Four Reflections on the 2016 Election

img_8993Ryan Gephart:
It’s hard to put into words all of the emotions I have felt over the last week. I have lost a lot of sleep over all the hateful rhetoric I have seen thrown around, and often justified in Donald Trump’s name.

“If our president can say these things, then so can we,” the common sentiment goes. Those who hate now feel emboldened in a way that hadn’t before the recent election and its results.

What is most troubling to me is that I am truly scared of what the future holds. But, I am perhaps in the least danger of all people living in this country right now. I am a white, heterosexual, Christian male. I don’t have to walk around town fearing that someone will tell me to go back to where I came from, will call me a terrorist, or will claim that I am, in some way or another, a second-class citizen. My rights are not in danger.

Yet, my heart breaks repeatedly each day because I see that hatefulness that has become so prevalent since election night. It is hard for me to feel genuine in my uneasiness since I likely have nothing to fear. Perhaps the right feeling for me at this time is guilt, and that is something I have wrestled with immensely over the last several days. The hate is coming by and large from people very similar to myself (white, heterosexual, Christian males). It is hard to know that so much pain is being caused by people who look and live like myself.

However, I continue to hope that I am not alone in my guilt. Regardless of who you voted for is this election, I deeply desire to believe that no moral American affirms that hate that has transpired in the last week. Most of all, I am ashamed of my fellow countrymen and women for what we have let America devolve into.


Esther Rosier:
I once admired the America that whispered sweetly, “Give me your tired, your poor, your huddled masses yearning to breathe free, the wretched refuse of your teeming shore. Send these, the homeless, tempest-tossed, to me: I lift my lamp beside the golden door.” Even though America never felt like it belonged to me, I firmly believed that it would always keep its arms stretched out, and open to me. To us. To the Muslims, to the LGBTQ+, to the refugees, to the disabled, to the immigrants, or to the people who simply just have a different color of skin than most.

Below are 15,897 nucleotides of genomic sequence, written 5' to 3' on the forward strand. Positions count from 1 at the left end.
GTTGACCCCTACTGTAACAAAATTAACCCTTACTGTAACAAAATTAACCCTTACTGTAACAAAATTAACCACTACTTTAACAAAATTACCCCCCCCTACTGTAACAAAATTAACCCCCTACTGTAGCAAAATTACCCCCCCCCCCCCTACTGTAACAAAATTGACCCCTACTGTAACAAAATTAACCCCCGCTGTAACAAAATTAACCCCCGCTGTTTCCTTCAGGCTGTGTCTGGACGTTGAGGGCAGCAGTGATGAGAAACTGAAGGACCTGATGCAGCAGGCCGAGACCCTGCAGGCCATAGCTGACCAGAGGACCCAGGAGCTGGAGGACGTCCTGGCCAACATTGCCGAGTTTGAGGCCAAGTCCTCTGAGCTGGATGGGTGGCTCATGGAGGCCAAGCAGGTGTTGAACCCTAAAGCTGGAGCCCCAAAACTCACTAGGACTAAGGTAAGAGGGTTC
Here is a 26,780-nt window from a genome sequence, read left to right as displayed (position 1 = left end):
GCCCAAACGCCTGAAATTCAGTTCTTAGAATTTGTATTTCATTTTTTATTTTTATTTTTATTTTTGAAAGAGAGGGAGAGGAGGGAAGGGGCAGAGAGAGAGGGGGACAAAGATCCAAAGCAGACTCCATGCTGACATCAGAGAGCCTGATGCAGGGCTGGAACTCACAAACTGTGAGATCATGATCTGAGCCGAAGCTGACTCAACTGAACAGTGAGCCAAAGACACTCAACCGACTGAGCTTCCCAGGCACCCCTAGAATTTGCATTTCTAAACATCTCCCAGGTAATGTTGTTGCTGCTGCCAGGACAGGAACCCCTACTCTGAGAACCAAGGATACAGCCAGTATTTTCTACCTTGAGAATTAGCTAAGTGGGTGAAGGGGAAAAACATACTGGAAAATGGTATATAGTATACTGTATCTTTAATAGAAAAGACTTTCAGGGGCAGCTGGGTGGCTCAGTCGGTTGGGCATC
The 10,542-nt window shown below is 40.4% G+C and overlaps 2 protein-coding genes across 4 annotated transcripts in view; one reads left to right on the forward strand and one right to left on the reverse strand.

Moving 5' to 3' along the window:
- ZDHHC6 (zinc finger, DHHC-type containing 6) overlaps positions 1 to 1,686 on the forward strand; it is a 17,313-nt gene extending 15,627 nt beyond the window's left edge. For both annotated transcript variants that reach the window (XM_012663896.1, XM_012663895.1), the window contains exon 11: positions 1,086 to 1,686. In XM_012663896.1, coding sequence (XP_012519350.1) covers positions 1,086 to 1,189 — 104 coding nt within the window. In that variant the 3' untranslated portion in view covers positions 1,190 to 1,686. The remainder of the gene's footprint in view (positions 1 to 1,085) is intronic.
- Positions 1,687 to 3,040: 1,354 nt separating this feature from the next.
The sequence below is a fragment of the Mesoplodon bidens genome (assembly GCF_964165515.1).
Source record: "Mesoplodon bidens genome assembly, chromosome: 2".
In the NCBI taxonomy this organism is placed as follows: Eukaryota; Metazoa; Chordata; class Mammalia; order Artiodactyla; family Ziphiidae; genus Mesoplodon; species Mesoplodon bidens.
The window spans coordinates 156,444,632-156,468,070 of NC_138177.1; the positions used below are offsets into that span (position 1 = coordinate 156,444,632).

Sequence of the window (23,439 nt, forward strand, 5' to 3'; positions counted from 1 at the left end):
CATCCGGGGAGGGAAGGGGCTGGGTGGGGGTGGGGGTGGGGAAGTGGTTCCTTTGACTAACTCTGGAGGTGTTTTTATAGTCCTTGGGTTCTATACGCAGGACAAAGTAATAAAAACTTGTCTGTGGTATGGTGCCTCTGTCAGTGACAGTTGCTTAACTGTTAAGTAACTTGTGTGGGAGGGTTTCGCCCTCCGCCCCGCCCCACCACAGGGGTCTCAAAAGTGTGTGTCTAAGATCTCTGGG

My heart breaks. Not for me but for my black brothers, my gay cousin, and my Muslim friends. My heart cries out but it’s not for me. It’s for anyone who is affected by our society’s new rhetoric. This new culture that says, “Respect our opinions, even if they are racist, bigoted, sexist, ableist, or xenophobic.” This new, or should I say old, America that doesn’t want the “tired” or the “poor”, it does not want our freedom nor our love, it does not want the Muslim or “the Blacks”, and only wants straight people as long as they don’t have disabilities that hold them back.

The reemergence of the “Old America” is what this is. I forgot for a second, but now remember what America truly is. America has never been great for minorities, and I have an eerie feeling that it’ll never get better.


Rachel Taylor:
Darkness. In this moment, in this time, darkness is perpetually surrounding us. Some may say they see the light, the future, the exciting things that are about to come along. Yet, all I see is darkness. This darkness has embodied hate, racism, bigotry, islamophobia, xenophobia, and misogynistic ideologies.  Its’s funny that this darkness’ symbol is compounded and compiled into a white mouthpiece. What isn’t funny is how minorities and underrepresented individuals in America now have to live in fear and shame because of their uncontrollable circumstances. No one asked to be born Black or Hispanic, no one actually is born hoping that one day they could leave their country filled with torment and violence, no one asked that certain individuals in their religion would construct it into one of the most hated religions of the world, no one is choosing to be homosexual; but yet, we are forced to be ashamed of these characteristics, we are forced to hate and try earnestly to conform to the status quo, because that’s the only way you will be able to truly experience the bliss of America.